And all of you who are women, it's breast cancer awareness month, and always strikes me as ironic that she died from that disease in October. Her diagnosis came too late for treatment. I believe many places still offer free mammograms all month. If you're forty, go get one.

Thursday, October 18, 2012

Starving Creativity

My day went from wonderful to bad in the time it took to see my daughter.

 I came home from a terrific writing discussion recharged and happy. But then I found my daughter on the stairs, holding her stomach like she’d been punched. She hadn't, at least not in the fist-meets-gut sense. She said, “It happened again, Mom.”

Lately we’ve had a series of tragic pet rodent deaths. It may be close to Halloween, but I’ll skip all details except to say we’ve had three miniature hamsters and one pet rat expire in ways that left both my daughters crying.

 I know this isn’t a pet column, and good thing, because if this was titled, “The Proper Care and Feeding of Pet Rodents,” no one would trust me as an expert.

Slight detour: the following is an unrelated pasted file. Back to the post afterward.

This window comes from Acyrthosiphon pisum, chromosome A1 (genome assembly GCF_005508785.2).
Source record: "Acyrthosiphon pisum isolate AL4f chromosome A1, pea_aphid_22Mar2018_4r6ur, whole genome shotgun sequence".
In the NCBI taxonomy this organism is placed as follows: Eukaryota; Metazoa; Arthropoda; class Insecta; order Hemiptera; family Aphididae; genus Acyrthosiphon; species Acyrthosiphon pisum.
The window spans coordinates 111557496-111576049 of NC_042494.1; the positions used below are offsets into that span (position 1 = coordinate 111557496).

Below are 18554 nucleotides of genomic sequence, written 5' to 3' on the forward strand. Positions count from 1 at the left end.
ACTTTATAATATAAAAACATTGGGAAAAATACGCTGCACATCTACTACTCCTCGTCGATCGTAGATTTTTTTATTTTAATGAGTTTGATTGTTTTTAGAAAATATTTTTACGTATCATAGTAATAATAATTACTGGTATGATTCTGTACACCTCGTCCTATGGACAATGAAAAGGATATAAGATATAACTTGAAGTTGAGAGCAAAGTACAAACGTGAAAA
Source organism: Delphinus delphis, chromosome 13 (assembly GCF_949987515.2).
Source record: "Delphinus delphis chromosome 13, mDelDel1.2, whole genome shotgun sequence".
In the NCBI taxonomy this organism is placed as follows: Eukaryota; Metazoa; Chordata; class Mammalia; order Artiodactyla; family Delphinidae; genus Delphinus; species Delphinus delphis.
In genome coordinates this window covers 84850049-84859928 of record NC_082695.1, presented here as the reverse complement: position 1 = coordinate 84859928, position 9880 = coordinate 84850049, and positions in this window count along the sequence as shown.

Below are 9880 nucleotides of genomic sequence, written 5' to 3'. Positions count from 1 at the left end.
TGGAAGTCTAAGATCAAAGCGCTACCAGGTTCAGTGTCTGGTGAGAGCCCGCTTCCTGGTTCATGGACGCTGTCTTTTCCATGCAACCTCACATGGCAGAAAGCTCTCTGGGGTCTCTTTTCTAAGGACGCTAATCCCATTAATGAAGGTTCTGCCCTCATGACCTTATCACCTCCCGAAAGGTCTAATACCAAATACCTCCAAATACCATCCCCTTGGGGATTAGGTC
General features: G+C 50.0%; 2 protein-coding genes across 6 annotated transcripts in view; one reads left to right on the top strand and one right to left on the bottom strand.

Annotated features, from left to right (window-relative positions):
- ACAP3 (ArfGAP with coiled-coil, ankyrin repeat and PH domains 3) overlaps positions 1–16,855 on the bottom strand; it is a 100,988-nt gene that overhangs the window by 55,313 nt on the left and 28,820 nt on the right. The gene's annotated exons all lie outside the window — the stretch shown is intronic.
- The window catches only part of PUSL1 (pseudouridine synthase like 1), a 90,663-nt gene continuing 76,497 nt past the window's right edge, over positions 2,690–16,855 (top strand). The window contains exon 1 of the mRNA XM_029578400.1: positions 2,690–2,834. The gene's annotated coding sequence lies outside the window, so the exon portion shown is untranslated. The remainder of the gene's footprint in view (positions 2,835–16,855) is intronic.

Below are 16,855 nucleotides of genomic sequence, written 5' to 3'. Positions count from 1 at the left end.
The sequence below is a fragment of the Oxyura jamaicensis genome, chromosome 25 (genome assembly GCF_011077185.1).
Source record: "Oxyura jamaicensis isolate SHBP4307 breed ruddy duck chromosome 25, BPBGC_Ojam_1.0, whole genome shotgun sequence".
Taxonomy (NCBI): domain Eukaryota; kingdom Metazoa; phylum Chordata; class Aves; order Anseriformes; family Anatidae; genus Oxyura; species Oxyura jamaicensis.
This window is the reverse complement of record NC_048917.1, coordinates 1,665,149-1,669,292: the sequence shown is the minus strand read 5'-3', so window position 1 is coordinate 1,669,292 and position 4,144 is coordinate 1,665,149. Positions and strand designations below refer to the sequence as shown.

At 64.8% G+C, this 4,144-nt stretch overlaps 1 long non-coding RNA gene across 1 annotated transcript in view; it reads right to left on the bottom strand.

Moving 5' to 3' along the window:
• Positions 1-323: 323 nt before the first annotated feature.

I mention this because pets and houseplants don’t thrive without the necessary nutrients. (Oops, I said I wasn’t going to say what happened to that poor rat.)

Lately my writing hasn’t thrived much, either. Here are two things I hope will fuel your writing as well a mine.   

Stress-Busting: 
Yesterday a writer friend commented that her writing had felt flat. Then, after a huge life change relieved her stress, her creativity came bouncing back. 

I’ve mentioned my hammock in a previous post. For other people it may be yoga, a walk outside, a day of shopping, a comfy pillow and a good book (preferably one you can read without analyzing every bit of it.) For me, one half hour gazing at a blue sky might help, but I think I need more serious stress-fighting tools. 
  1. 1.       Taking the pressure off: It’s the times the writing worries come at me hard and fast as the aliens in that old game of Space Invaders (if you don’t know what that game is, you’re young and I’m jealous. Google it.) I’m too old. The e-book market is going to make it impossible for me to publish traditionally. I have no talent, or, any talent I once had is now shriveled up like the um . . . houseplant. I have to publish soon, or I never will. I can’t be happy until I publish. You get the idea. These kinds of thoughts don't help anything. It's all based on unrealistic and overly-harsh expectations, not to mention a sprinkling of hyperbole.